Fertilising and overseeding brings great results, but – eventually – your entire lawn will need renovating (removing old, dead grass and wild growth, and replacing it with robust, newer grass plants). 

Scarifying is one of the more challenging lawn-maintenance jobs – and it can be a little – well, scary. 

At first, it will look like you’ve totally wrecked your lawn. But give it a week or two, and your lawn springs to life: stronger and more vibrant than ever before. 

You could scarify a 500-square-metre patch in a morning, but you’ll need the right tools, fertilisers, and grass seeds. {Link to MOOWY scarifying kit here}

 

What can you do now?

First things first: assess your lawn. If there are bald patches and lots of moss or weeds, then you could consider scarifying. Otherwise, just fertilise three times a year, and overseed once a year.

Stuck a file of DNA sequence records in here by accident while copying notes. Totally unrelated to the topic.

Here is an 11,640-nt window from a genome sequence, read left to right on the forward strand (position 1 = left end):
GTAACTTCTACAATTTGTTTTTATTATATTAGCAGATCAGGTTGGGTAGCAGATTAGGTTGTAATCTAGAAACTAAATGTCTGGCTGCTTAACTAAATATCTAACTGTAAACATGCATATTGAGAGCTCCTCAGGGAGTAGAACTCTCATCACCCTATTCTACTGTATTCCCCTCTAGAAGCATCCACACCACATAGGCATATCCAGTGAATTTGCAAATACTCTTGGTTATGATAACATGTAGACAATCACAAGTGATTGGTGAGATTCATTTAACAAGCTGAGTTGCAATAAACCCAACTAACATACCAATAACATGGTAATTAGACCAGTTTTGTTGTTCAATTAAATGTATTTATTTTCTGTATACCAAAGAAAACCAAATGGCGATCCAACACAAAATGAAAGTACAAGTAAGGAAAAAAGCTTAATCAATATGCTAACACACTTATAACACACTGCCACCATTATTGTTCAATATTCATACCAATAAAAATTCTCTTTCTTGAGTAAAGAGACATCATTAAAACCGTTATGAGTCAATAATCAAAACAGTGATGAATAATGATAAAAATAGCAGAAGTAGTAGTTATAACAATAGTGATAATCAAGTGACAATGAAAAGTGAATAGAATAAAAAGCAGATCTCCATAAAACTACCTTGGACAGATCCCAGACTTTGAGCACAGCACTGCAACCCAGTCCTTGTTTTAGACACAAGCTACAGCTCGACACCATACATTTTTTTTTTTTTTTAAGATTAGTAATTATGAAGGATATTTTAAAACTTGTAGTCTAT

Scarification, fertilisation AND overseeding takes less than a day’s work (spread over a year). But it’s time well spent: just think of the fantastic lawn you’ll have in return.

 

Why mow your lawn?

It’s vital to mow your lawn correctly.

I see mowing as my favourite pastime: I’m a grass fanatic.

Mowing is my meditation: I don’t think about anything else for a while, and just live in the moment. I put on my favourite music and make the most beautiful, straight lines.

That really is my thing.

And the smell of freshly cut grass?! There’s nothing better.

Each time you mow, you encourage new growth. And over time, regular mowing fills out the lawn and makes it look neater.